I called my buddies, Jack and Sally, and explained the new situation. Jack said, “If we’re going to lose $2,500 I’m going to see B.B. King. Tell him to come on.”
The night of the show we had only sold 90 of the 1,200 tickets we needed to sell to come out. Then, amazingly, we sold out the first show at the door to an older crowd. We had never even considered them as a possible audience we were so student focused. They came dressed like they were going to church. They were a great audience, B. B. was great and we were half way home, but the prospects were dim for the second show.
Then, just as the last show was getting started, a kid that normally worked for us but had taken the night off to go see Buffett came in. I asked him what he was doing there and he said, “You aren’t going to believe what just happened. Buffett came out for his encore and said, ’folks, I’d love to stay and play but I just heard B.B. King’s in town, I’m headed to the Georgia Theatre.’” Ten minutes later Buffett’s bus showed up in front of the Theatre. Hap and I let them all in, grabbed Buffett and took him to our seats in the balcony. The students flooded the place and we sold out the second show. The best part, though, was spending that night with Jimmy Buffett, he was a wild and crazy guy.
There are so many stories but I’ll share just one more. One time we rented the theatre out to a church for a Sunday afternoon revival. It seemed easy enough to me so I didn’t bother to hire anyone to help, I’d just do it myself and save some money. The revival was scheduled to start at 2 p.m. but the band, Pee Wee & the Psalmsters, wanted to have a sound check an hour before. Well, at the sound check I realized that Pee Wee & the Psalmsters were a pretty hot act and I began to think this revival might be a little feistier than I had originally assumed.
When the doors opened people just poured in. The Theatre was absolutely packed, everybody was standing and they were all pressed up against the stage. The Psalmsters were cookin’. I was in the back, all alone, looking in thru the lobby door. Suddenly there was a huge commotion down front and the crowd went crazy as they began passing something back over their heads toward the lobby from up by the stage.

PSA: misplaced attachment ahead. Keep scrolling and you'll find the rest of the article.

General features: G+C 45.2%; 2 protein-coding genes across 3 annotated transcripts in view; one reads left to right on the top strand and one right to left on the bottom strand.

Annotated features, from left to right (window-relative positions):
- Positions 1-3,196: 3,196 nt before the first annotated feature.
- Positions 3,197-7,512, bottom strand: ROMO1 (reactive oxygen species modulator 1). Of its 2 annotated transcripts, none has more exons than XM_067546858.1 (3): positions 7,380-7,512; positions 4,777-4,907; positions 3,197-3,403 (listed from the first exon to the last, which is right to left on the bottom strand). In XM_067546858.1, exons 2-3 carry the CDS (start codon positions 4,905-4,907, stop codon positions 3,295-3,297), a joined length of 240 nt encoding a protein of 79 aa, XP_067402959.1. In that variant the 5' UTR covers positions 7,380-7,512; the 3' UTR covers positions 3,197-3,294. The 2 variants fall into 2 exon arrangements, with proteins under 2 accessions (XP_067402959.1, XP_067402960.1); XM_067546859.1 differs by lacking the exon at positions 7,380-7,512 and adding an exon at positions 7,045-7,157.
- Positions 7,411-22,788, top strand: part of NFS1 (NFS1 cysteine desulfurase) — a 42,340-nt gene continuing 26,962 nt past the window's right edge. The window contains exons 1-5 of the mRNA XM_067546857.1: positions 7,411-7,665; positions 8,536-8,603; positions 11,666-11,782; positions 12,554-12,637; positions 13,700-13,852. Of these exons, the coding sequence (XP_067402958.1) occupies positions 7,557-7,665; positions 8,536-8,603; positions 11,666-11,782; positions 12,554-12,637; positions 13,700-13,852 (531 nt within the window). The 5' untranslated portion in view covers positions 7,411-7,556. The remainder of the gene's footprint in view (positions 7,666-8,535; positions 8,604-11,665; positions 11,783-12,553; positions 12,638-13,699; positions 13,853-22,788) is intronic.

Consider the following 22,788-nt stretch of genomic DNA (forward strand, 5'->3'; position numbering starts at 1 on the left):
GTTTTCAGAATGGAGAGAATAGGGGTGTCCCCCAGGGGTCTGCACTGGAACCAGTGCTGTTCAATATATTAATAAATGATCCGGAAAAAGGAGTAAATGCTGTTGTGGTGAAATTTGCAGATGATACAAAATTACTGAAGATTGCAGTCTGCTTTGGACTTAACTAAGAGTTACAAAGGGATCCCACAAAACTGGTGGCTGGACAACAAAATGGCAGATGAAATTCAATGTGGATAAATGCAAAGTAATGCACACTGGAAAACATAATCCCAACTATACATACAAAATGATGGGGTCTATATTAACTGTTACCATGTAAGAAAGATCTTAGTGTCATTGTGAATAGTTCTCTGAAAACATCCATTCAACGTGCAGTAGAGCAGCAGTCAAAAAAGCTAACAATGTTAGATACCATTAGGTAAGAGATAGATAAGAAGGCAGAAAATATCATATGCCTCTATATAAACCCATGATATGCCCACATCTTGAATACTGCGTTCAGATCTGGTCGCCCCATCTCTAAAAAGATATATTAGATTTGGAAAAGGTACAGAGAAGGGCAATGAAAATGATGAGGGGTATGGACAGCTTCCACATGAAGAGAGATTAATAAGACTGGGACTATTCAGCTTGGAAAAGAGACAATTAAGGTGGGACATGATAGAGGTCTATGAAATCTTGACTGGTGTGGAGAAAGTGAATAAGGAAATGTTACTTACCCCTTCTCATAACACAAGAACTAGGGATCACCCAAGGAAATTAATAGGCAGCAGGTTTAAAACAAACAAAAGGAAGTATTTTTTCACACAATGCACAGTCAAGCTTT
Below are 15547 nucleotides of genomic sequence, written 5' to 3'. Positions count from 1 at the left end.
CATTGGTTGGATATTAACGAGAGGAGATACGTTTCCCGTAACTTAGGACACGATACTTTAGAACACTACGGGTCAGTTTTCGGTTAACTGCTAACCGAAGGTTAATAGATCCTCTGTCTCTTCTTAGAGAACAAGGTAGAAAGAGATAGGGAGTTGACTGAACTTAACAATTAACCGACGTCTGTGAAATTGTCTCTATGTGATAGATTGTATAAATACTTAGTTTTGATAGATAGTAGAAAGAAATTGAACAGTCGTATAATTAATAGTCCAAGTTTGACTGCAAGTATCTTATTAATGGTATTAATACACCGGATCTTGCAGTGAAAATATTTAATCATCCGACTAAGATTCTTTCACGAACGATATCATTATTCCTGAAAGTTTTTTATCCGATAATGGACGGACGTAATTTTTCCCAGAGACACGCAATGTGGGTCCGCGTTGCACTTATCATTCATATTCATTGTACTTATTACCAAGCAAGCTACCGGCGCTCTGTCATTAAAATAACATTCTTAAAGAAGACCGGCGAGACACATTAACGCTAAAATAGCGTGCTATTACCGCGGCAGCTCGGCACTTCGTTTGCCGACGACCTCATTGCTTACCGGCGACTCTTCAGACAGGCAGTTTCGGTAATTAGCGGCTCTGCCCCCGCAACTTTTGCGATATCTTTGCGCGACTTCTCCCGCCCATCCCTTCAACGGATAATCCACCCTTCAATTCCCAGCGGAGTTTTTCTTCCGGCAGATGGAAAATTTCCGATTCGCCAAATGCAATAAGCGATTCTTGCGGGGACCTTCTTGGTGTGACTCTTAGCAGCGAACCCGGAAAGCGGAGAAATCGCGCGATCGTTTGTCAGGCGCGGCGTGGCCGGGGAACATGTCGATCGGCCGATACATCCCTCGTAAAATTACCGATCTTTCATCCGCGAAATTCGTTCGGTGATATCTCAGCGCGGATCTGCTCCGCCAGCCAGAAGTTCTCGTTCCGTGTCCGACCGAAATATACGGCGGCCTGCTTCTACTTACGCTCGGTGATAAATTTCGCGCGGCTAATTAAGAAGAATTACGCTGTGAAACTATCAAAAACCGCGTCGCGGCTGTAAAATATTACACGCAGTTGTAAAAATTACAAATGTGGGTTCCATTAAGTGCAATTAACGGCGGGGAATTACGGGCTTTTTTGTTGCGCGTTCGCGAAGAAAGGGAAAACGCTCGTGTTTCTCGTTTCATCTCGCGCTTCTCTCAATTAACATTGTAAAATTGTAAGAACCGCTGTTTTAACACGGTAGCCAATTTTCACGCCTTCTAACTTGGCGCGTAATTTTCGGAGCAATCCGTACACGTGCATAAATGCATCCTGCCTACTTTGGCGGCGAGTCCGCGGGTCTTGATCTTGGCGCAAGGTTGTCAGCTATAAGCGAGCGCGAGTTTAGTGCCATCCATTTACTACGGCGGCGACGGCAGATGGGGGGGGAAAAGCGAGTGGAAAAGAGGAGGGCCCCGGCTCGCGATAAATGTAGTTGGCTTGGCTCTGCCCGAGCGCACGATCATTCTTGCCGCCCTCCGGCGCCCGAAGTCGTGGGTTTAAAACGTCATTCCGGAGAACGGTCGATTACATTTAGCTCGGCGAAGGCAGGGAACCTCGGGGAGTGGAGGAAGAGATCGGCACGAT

As it got closer I realized it was a body, the body of a woman. They got her to the back then carried her into the lobby, laid her down and ran back into the theatre. I stooped over and touched her, she was stiff and cold as ice. I called an ambulance and within a couple of minutes they had the body on a stretcher and headed for the hospital. The EMTs had just left when the church members came into the lobby with another body. They looked around and said, “Where’s Irene?” I said, “Irene’s dead, they’ve taken her to the hospital.” They looked at me like I was crazy and said that Irene wasn’t dead, she was slain in the spirit. About that time here comes Irene with the EMTs trying to hang on to her and she slapping their hands and shouting, “let go of me.” All afternoon these folks, mainly ladies, would get slain in the spirit, carried out to the lobby over the heads of the crowd, lay there on the floor for a few minutes stiff as boards then pop back up and head back for more of Pee Wee & the Psalmsters. Now that was one killer act.
I only ran the Theatre for 18 months. In the spring of 1979 Donna and I were expecting our first child and my Uncle Jim suggested that I come home and get a real job in our family business, which I did for nearly 29 years until I sold out a little over a year ago. All those years, though, have not diminished the memories. My days at the Georgia Theatre were, as my Uncle Jim would say, a slice of life. I’ll never forget it and I, along with George, Hap, Sheffy and countless others who have enjoyed themselves there over the last three decades are a bit sad today.
Sam Smartt, Jr.